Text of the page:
Results for category "Individualized Learning Plans"

How Rocketship Education Was Founded and What Preston Smith has Learned Thus Far

The first installment in the now-thriving network of Rocketship Education schools was titled Rocketship Mateo Sheedy Elementary School, of which Preston Smith served as its Founding Principal beginning in July of 2007. At that same time, Smith also served an additional role – Regional Director. That first school, of which Preston stayed there for one month short of two years, exhibited higher test scores on California’s state assessment than all elementary schools in Santa Clara County and its seat of San Jose, better than all low-income schools except two in the state of California, ultimately ranking its 925 API above 99% of the entirety of public schools in California.

Preston Smith has since moved up to President of Rocketship Education, filling the role in 2012, roughly seven years after he founded the public charter school in 2007. The school system’s success is largely due to personalized learning, a relatively recent innovation that Rocketship pioneered, entailing educational software on personal-use technological devices (e.g. tablets, laptops) used by students between thirty minutes and two hours each day at school, administered outside of traditional, general classroom lectures.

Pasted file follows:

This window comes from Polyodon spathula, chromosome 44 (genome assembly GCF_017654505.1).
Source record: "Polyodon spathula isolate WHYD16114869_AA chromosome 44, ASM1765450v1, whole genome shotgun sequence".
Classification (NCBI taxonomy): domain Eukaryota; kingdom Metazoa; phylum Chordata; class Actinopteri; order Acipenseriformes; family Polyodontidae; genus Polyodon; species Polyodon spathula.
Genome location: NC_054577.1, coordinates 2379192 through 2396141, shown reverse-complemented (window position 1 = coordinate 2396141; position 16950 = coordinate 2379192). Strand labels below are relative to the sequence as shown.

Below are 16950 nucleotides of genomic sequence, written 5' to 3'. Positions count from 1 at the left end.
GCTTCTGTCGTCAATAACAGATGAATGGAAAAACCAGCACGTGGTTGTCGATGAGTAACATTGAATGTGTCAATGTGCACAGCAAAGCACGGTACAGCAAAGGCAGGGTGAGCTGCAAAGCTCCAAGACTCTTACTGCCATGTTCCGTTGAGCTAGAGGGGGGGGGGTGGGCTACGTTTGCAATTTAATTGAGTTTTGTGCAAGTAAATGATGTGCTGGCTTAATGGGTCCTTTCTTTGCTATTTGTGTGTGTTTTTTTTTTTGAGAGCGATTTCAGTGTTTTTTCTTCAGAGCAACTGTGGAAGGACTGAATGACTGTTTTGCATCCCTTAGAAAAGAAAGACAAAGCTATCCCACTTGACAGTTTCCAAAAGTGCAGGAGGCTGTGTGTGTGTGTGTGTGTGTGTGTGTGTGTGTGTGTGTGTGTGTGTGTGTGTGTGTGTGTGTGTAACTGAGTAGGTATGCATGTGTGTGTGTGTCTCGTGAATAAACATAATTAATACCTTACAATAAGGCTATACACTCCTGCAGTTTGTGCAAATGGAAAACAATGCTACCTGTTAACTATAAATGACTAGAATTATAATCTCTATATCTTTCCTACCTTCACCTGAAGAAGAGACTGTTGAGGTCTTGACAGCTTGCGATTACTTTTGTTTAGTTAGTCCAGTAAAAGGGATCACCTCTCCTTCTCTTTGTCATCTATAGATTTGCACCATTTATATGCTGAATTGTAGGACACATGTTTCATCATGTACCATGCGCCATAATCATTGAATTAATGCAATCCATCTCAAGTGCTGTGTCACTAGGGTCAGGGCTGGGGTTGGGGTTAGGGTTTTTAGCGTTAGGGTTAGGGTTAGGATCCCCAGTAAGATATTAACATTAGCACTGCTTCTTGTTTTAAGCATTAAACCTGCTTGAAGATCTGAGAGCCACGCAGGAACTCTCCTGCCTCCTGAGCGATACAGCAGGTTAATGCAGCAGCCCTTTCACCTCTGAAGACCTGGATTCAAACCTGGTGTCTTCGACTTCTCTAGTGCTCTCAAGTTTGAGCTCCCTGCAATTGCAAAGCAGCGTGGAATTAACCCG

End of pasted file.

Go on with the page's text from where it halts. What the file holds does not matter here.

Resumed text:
As President of RSED – the official initialism of the public charter school network – Smith has spent countless hours developing educational plans. One of them was the flex model, an open classroom atmosphere with one quasi-administrator called the school leader, in addition to three “normal” teachers. Preston rolled the flex model out at a few pilot schools to test its efficacy in real-world utilization. For several reasons, it failed at all but two schools. Although those two schools could have done well with the flex model, Preston decided to keep it under wraps – actually, scrap the entire plan – because he felt it was important to treat all facilities under Rocketship’s jurisdiction with equal trust.

Parents are asked to conduct interviews on applicants whenever necessary. The unique combination of existing administrators and unpaid parents creates a dynamic that effectively weeds out worm-filled, red teachers-desk apples.

Another, more important aspect of successful public schooling is the fact that parents must be proud of being involved with public schools. RSED, for example, is better than most nearby private schools – and free, to boot!